Just finished listening to ‘The Hunger Games’ by Suzanne Collins (downloaded via www.audio.co.uk). The book it reminded me of was WIlliam Golding’s ‘Lord of the Flies’.
I did not think it was nearly as good a book. But I thought it created some of the same uneasiness/ tension about behaviour of young people in extraordinary situations.
I thought the plot was weak, the characterisation very limited and all in all found the book very disappointing – given the hype. But perhaps that is the issue – the hype has taken over. I look forward to watching the movie – but am not very optimistic.
Have been thinking recently about how we structure a one hour football coaching session as against we run many of our business meetings.
The coaching session – potentially 3 or 4 coaches working with 40 players. In advance we agree session objectives and roles to be undertaken by each coach in the session. Perhaps open with 15 mins of warm up and stretching, move to three or four bases – rotate the players through the bases and close out with two mini games – probably with rules/ scoring systems altered to emphasise a particular skill.
We seek to ensure that players enjoy the sessions, that skills are developed and/or tested, that we simulate match situations. We promote fairness, safety, creativity.
For a meeting may have 4-8 participants, a pre circulated agenda and pre circulated minutes of previous meeting. Probably also allocate one hour for the meeting. We spend 15 mins working though previous minutes and action lists, leaving 45 minutes to address the items listed on the agenda. In theory the meeting should be a lot easier – smaller numbers, advance communication of what will be happening. But, in my experience the meetings are no where nearly as successful as the one hour coaching sessions. Why?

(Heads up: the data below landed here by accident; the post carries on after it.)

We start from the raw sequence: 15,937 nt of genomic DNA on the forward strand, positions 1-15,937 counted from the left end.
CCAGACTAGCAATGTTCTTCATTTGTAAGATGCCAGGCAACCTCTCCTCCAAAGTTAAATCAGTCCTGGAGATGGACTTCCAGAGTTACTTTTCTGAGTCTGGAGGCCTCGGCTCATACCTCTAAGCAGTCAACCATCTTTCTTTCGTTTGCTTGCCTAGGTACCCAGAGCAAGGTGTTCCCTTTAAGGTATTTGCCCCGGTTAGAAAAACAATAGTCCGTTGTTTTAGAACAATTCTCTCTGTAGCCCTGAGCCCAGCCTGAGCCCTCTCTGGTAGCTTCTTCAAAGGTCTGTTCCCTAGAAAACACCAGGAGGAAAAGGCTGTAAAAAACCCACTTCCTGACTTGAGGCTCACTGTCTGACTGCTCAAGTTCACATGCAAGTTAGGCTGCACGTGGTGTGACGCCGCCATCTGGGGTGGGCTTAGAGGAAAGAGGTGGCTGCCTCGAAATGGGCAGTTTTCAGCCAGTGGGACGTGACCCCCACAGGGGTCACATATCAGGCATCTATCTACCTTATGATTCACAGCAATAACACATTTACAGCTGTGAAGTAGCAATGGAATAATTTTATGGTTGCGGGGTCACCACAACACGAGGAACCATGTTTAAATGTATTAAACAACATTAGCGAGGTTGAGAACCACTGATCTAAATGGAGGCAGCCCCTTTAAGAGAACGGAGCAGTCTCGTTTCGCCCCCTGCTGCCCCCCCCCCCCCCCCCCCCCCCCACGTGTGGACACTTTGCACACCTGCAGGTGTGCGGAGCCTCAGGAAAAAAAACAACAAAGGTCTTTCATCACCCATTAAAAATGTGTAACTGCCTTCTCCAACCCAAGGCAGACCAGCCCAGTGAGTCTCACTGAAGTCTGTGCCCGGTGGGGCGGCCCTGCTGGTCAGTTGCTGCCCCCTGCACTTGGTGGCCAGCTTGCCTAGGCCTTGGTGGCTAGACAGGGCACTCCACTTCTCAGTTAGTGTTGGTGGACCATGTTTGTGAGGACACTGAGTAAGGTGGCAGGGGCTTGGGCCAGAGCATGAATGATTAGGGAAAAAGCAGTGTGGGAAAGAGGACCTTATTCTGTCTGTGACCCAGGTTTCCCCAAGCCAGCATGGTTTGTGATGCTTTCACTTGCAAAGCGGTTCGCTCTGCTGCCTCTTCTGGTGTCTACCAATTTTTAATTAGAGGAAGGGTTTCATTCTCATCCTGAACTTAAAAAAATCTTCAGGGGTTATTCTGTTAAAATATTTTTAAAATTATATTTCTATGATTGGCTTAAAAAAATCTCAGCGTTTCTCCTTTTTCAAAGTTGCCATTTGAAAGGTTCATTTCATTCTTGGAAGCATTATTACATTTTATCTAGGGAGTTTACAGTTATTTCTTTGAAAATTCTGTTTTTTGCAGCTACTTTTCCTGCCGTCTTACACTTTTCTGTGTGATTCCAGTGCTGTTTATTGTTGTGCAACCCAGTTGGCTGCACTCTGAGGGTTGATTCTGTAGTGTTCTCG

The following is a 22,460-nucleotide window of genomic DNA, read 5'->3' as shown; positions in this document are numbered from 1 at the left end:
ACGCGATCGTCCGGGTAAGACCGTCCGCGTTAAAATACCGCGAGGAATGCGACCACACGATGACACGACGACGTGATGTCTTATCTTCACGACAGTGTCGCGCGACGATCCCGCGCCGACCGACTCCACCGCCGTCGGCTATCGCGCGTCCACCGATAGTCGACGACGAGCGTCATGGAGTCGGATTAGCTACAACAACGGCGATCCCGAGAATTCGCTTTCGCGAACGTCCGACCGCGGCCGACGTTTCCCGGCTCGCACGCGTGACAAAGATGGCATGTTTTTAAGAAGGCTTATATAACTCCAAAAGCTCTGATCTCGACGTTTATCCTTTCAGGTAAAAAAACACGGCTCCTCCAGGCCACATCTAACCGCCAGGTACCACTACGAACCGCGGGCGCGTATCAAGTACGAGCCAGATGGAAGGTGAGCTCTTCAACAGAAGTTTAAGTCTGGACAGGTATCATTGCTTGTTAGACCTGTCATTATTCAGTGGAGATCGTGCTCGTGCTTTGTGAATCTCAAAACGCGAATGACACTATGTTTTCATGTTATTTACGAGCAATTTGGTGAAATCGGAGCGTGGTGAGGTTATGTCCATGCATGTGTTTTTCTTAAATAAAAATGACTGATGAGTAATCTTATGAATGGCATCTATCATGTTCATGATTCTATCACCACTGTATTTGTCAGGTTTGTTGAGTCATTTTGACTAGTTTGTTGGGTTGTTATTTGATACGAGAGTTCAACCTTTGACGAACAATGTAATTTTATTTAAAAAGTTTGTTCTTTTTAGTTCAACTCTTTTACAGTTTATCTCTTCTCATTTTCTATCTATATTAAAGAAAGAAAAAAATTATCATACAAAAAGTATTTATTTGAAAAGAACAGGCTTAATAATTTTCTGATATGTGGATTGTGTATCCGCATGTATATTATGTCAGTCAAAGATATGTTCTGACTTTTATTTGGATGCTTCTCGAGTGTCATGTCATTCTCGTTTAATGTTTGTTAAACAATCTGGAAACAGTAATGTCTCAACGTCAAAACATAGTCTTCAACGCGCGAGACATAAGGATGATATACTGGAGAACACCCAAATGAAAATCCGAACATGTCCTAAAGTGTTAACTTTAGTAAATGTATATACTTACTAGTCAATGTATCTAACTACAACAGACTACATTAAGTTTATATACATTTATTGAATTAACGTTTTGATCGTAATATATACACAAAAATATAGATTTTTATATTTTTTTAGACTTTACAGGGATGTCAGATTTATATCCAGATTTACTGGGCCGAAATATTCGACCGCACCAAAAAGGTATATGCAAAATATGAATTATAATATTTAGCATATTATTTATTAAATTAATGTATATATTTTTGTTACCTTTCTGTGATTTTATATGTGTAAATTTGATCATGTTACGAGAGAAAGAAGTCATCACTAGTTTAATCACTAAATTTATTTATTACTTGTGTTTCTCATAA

Unfortunately many meetings are not focused – what is the objective (or are the objectives) of the meeting? Why are we meeting? Do we accomplish our objectives?
The football session will start on time and finish on time. Players will be active and play many roles. Players will be tested. Players will learn. Many meeting start late, run late, are dominated by longwinded contributions from those who ignore (possibly do not understand) the purpose of the meeting. and there is no coach to ‘spot and fix’.
I think members of committees who meet on a regular basis have a lot to learn from well structured football (or other sport) coaching. Meetings need to be born again in many orgnisations.
Thanks to David for referencing this oped in the NYT.
What chance do we have of our kids reading books when they are online all the time?
Interesting idea to reduce work related email during employee free time.
Recently read ‘Moonwalking wih Einstein’ – good piece on training and testing memory. Attending Semtech UK in London this week. Excellent presentations by Madi Weland Solomon of Pearson and Jem Paul Reyfield of BBC. With proper use of these semantic solutions do we really need to remember anything?